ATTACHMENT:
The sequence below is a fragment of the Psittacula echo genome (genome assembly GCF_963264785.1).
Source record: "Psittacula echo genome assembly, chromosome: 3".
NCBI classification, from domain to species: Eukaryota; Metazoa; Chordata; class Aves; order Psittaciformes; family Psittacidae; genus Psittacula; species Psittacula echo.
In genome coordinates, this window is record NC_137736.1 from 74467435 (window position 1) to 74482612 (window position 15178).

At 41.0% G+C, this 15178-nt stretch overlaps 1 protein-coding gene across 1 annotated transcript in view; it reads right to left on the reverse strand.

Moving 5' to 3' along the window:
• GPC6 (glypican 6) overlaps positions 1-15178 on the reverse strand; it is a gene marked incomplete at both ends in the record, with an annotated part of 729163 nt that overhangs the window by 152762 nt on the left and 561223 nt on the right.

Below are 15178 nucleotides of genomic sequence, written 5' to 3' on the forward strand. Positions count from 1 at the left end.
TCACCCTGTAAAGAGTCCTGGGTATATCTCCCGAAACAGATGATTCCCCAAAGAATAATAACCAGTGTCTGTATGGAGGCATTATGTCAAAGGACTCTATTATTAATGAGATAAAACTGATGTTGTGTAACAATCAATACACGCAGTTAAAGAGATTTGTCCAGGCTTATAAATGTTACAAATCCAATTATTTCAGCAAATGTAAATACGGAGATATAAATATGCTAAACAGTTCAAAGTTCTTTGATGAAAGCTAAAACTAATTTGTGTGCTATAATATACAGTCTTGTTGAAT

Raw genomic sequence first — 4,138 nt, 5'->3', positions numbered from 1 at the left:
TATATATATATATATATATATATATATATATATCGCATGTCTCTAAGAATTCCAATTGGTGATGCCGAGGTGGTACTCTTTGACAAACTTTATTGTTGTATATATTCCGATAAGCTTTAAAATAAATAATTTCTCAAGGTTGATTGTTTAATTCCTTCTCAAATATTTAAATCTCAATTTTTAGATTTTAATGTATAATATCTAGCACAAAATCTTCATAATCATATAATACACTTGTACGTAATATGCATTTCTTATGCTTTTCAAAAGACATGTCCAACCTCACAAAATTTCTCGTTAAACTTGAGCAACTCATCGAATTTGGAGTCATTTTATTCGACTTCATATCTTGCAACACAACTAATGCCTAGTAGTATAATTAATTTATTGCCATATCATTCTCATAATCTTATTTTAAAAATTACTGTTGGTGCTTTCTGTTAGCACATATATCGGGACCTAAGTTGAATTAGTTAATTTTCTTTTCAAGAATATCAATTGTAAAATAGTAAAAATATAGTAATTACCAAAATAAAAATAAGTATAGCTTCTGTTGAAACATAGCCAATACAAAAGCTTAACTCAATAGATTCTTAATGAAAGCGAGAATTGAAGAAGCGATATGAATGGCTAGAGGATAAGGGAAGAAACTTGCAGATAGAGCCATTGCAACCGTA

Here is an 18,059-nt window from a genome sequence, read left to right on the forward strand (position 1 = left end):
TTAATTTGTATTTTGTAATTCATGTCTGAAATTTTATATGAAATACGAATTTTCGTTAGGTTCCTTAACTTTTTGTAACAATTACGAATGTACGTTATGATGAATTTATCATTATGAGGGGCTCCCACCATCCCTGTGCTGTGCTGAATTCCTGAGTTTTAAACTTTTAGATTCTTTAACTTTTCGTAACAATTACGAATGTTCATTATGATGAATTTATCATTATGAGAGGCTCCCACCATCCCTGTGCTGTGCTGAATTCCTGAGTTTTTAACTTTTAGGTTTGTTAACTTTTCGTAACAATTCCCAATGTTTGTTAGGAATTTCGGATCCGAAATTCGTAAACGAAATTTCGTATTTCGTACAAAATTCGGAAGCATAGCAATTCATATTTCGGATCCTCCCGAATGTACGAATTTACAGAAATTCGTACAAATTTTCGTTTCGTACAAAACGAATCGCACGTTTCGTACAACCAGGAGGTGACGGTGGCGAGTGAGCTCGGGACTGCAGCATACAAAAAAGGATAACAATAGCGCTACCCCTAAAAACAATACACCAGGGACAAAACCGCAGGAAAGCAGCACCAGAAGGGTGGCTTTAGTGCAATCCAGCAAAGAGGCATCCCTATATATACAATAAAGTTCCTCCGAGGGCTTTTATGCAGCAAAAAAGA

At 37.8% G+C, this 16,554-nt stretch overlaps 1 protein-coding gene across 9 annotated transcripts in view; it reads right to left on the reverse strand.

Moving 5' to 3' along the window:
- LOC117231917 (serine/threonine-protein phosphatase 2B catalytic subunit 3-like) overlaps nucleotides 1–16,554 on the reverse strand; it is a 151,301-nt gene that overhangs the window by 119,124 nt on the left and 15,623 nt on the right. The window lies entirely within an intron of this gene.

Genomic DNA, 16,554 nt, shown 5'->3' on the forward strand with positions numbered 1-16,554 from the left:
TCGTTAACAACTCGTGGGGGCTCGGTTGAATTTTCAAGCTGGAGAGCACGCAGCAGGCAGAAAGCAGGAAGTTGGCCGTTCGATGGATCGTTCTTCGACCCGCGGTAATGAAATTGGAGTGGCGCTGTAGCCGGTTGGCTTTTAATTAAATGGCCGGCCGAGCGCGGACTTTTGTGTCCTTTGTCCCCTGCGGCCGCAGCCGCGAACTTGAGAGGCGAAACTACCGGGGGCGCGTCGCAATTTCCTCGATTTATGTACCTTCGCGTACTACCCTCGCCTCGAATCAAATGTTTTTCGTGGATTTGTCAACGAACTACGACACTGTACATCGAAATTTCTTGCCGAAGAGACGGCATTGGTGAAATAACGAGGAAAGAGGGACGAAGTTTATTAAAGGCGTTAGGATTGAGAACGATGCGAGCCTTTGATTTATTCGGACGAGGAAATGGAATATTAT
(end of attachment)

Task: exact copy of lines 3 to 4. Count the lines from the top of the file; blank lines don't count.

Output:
NCBI classification, from domain to species: Eukaryota; Metazoa; Chordata; class Aves; order Psittaciformes; family Psittacidae; genus Psittacula; species Psittacula echo.
In genome coordinates, this window is record NC_137736.1 from 74467435 (window position 1) to 74482612 (window position 15178).